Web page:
English version

crop in Photography topic

cropcrop2 verb (cropped, cropping)  1 DC[transitive] to cut someone’s hair short Stella’s had her hair closely cropped.2 TCP[transitive]CUT to cut a part off a photograph or picture so that it is a particular size or shape3 HBA[transitive] if an animal crops grass or other plants, it makes them short by eating them4 HBP[intransitive] British English if a plant crops, it produces fruit, grain etc My strawberries crop in June or July. crop up→ See Verb table
Examples from the Corpus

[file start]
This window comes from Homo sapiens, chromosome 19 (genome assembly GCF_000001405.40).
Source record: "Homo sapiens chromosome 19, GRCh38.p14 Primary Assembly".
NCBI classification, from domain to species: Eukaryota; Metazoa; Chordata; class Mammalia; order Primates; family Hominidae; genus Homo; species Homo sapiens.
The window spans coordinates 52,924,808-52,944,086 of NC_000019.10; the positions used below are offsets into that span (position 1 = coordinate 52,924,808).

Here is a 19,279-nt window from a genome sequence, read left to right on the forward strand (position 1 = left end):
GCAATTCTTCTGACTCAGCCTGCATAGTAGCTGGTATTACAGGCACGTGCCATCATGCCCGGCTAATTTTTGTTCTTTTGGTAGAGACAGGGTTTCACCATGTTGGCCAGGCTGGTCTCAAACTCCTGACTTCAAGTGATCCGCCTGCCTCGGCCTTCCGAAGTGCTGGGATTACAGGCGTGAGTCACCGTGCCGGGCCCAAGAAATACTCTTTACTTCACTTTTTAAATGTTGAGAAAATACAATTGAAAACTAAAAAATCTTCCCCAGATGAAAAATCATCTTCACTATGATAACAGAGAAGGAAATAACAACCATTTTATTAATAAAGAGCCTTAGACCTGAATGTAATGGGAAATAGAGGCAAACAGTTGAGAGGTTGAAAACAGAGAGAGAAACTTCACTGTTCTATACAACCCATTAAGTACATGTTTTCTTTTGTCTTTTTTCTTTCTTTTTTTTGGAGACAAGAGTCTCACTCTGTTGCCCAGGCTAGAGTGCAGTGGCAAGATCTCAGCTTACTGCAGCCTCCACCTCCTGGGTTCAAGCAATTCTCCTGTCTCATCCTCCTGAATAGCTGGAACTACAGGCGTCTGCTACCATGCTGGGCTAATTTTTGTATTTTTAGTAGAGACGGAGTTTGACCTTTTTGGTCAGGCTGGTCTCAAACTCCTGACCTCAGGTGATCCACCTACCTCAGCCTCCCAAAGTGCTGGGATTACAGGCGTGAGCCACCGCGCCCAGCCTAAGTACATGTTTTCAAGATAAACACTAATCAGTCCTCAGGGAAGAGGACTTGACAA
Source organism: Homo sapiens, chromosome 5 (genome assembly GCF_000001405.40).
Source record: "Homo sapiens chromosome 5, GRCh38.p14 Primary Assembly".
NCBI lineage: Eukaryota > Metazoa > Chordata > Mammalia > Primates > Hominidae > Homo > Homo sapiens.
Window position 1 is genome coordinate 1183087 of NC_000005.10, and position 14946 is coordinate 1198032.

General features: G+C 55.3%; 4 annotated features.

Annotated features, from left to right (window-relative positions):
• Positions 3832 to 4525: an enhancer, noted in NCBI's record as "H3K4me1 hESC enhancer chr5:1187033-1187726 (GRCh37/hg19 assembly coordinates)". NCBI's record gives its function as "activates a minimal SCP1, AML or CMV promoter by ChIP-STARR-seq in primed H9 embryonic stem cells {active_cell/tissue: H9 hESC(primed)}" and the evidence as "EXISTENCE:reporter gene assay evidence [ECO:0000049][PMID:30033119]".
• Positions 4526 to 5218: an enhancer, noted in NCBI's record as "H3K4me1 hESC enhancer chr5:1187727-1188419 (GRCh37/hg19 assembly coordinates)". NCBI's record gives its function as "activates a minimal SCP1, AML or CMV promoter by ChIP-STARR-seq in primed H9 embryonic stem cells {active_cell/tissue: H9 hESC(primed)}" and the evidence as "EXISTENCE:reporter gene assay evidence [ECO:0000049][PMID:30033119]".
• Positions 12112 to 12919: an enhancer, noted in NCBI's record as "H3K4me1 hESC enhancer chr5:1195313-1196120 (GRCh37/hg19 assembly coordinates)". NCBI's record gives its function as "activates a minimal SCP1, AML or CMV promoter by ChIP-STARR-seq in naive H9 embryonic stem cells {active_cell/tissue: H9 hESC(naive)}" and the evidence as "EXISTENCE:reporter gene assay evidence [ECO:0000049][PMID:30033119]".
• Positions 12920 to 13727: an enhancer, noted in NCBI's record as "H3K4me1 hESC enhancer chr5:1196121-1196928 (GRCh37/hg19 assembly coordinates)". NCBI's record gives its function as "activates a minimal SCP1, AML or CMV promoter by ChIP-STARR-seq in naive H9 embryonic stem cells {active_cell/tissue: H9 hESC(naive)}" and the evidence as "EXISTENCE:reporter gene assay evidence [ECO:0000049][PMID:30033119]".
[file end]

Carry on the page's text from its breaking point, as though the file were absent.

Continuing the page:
cropShe carried a matching jacket, cropped above the waist and short-sleeved, for the Arizona nights had been unusually chilly.Half-plate pictures, if they are well cropped before being sent out, are equally acceptable.During the 1970s and 1980s, treatment centers cropped up all over the nation.Nationally, nearly 50 scooter clubs have cropped up, and scooter runs are held regularly in nearly every state.However, business lunches may crop up from time to time - and also evening invitations which involve dining at restaurants.The same species seem to crop up repeatedly.Once some one has established themselves as being the right sort of chap, then their name crops up time and again.At that time one of those coincidences, which so often appear in life, cropped up.closely croppedShe was elderly, short, and rather stout, with iron-grey hair closely cropped.His hair was closely cropped, giving no concessions to the fashionable long-haired male coiffures which he had once enjoyed.The gaunt faces beneath closely cropped heads and the young faces on emaciated bodies had began to assume form and substance.